tracer study results. The tracer study should be conducted according to the SWTR Guidance Manual. We
encourage tracer studies to be performed at multiple flows, however, the results from a tracer study
conducted at a single flow will be accepted.

          .Rllll TlMie - The average filter run time, i.n hours, that must be reported with each set
of monthly sampling results is averaged over the one month sampling period, and is averaged over all
operating filters hi the plant.

Question Of the Month  - When inputting monthly sampling data into the ICR Utility
Database and average monthly flow is requested, does a utility:

       a) use the average for the previous month (e.g., June for July samples)
       b) wait till the end of the month and then use that data
       c) use the average flow for the month up to the date of sampling
       d) make up a number

TSC's intrepretation is that "Average Monthly Flow" refers to the current calendar month; Therefore, if
samples are collected on July 7th then use the monthly average from July 1st through July 3 1st. Answer
b)                                     .*

Want to try another one? When is a sample "Collection Date" not the date the sample is collected? The
ICR Water Utility Database software requires that a sample collection date and time be entered. The
"Collection Date" is used to determine when the sample holding time has expired. In the case of the SDS
sample the beginning of the sample holding tune is after the sample has been incubated and quenched.
Thus, the sample "Collection Date" and time for a SDS sample is when the sample is quenched. Answer:
When it's the SDS sample!

ICR, TSC, WQTC - Alphabet SOUlp? -TSC is planning to present an update
on the ICR hi a session at the American Water Works Association, Water Quality and Technology
Conference that will be held in Denver, Colorado, November 9 - 12, 1997. The title of the session is
"ICR Monitoring - Full Steam Ahead." The ICR session will include discussions of USEPA's
perspective about the progress of the 18-month monitoring, laboratory approval, treatment studies and
data reporting. The utility's perspective will be presented by the City of Phoenix, Water Service
Department. Come and join us!
           from the Trenches" - Even though most utilities (and labs) piloted their ICR
procedures in the last few months, things still can and often do go awry hi the real world. Here are some
"Oops" items that were submitted by Andy Eaton of Montgomery Watson.  Suggested "fixes" are also

       Protozoan - Utilities neglect to mark whether their meters are calibrated in gallons or liters and
       the lab assumes volumes are out of the specified range. Fix - Be sure to mark units on form (and
       don't forget to send form back with samples).

       Utility sends protozoan equipment to lab hi addition to virus equipment. Fix - Know what gets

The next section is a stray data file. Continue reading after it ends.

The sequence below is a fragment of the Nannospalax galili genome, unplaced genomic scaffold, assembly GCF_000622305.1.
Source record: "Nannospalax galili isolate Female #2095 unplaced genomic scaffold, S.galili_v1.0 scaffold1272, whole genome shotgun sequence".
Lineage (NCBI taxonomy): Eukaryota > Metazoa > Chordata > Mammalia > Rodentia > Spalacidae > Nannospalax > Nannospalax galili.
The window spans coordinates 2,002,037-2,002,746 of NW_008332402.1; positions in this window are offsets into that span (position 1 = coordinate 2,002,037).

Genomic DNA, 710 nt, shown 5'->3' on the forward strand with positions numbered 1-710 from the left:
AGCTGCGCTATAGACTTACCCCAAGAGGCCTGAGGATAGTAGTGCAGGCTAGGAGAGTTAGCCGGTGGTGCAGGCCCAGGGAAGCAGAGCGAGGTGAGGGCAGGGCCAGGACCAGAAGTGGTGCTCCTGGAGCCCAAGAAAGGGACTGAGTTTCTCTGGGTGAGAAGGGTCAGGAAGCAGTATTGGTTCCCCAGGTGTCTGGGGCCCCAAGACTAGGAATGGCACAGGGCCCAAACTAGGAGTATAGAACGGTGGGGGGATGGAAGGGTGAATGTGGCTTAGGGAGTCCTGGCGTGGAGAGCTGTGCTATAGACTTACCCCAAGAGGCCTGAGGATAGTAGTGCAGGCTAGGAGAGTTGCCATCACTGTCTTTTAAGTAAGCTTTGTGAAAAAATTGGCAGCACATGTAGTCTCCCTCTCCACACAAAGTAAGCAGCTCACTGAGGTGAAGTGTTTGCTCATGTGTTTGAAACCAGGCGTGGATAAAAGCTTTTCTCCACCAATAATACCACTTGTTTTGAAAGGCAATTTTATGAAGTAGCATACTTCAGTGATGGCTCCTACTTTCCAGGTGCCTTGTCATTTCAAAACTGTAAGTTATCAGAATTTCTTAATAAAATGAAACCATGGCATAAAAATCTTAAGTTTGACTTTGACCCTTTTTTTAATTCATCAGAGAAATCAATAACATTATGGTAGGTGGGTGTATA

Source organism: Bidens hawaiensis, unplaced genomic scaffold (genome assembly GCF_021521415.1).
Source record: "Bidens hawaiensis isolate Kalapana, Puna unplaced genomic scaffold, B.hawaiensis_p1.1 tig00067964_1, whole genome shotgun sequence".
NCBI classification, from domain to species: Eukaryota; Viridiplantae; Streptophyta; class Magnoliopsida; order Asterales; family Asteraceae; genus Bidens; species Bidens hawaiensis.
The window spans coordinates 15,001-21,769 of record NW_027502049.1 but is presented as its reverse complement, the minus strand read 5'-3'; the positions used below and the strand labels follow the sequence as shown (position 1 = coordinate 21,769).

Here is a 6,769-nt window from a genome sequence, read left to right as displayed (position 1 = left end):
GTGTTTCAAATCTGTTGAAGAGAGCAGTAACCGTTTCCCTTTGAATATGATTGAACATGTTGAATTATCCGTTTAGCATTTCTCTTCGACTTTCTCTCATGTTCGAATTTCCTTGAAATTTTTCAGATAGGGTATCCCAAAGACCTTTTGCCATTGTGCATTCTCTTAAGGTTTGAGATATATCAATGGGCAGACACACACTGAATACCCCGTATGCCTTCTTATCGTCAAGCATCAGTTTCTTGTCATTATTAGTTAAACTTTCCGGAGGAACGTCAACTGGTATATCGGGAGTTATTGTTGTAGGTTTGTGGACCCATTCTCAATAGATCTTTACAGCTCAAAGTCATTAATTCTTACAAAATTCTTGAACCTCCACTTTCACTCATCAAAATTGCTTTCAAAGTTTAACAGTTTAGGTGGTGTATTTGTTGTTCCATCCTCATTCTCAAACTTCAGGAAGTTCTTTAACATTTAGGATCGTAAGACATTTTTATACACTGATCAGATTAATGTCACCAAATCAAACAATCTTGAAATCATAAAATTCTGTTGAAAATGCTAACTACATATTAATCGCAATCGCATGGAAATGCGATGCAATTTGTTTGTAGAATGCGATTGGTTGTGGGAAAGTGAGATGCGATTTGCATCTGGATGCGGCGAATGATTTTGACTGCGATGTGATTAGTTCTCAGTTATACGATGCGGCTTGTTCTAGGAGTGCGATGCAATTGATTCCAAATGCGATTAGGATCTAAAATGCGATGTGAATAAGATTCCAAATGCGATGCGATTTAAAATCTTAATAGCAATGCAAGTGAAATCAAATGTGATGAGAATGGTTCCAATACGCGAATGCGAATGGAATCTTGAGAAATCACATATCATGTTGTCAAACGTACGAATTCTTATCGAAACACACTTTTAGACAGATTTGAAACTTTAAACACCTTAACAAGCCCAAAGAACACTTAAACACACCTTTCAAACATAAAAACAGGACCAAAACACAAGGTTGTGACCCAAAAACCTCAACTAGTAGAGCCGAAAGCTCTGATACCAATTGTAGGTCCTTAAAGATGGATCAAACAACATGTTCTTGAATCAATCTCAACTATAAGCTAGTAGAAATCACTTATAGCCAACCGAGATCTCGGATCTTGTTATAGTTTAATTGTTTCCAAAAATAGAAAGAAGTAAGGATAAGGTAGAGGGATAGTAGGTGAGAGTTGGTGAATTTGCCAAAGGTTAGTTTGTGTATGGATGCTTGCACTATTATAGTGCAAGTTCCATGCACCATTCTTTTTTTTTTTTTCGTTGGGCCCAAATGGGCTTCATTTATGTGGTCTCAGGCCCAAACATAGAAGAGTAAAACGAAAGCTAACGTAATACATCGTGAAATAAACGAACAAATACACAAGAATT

cleaned on site and what gets returned to the lab.

       TOX - Utility neglects to adjust pH properly (not sufficiently acidic or uses wrong acid or
       accidently uses base)  Fix - Check pH with pH paper after adjusting. Be sure to use proper acid
       (be sure instructions are clear).

         Sampling - Utility doesn't sample all locations from a single plant in 3-day window (or samples
         micro in a different week from chemistry) Fix - Utility must understand the ICR requirement and
         arrange changed schedules with all affected labs (in-house, contract, EPA).  NOTE: Exception
         to the above is for a plant sampling for Cyanogen Chloride, Aldehyde, and Low-Level Bromate.
         These plants have been scheduled for a specific sampling date and must collect (and ship) the
         samples on this day.

         Hypochlorite - Utility thinks the hypochlorite sample is the solid hypochlorite stock chemical, not
         the diluted chemical feed. Fix - Review the ICR Sampling Manual.

         SDS - Utility runs WQP on SDS sample before incubation, not after. Fix - Remember that all
         SDS analyses are after incubation.

         MISC - Sample bottles re-labeled by utility for different test, therefore, improper preservative.
         Fix - Call lab for additional bottles, or guidance.
                                                                       j                      I
         Sample numbers incorrect (e.g., XXX-01-97-XX raSTer than XXX-07-97-XX) leading to error in
         D.I report and improper check digit.  Fix - month is the calendar month, not the sampling period

         FedEx mistakes Roswell, NM for Roswell, GA and sends sample bottles to "aliens," therefore,
         bottles not delivered to utility when scheduled. Fix - Use FedEx tracking and keep utilities
         informed of expected delivery dates for bottles.

                               Continued Good Luck!
United States
Environmental Protection Agency
Office of Ground Water and Drinking Water
Cincinnati, OH  45268
                                                                             PERMIT No G-35
Official Business
Penalty for Private Use

EPA 815-N-97-004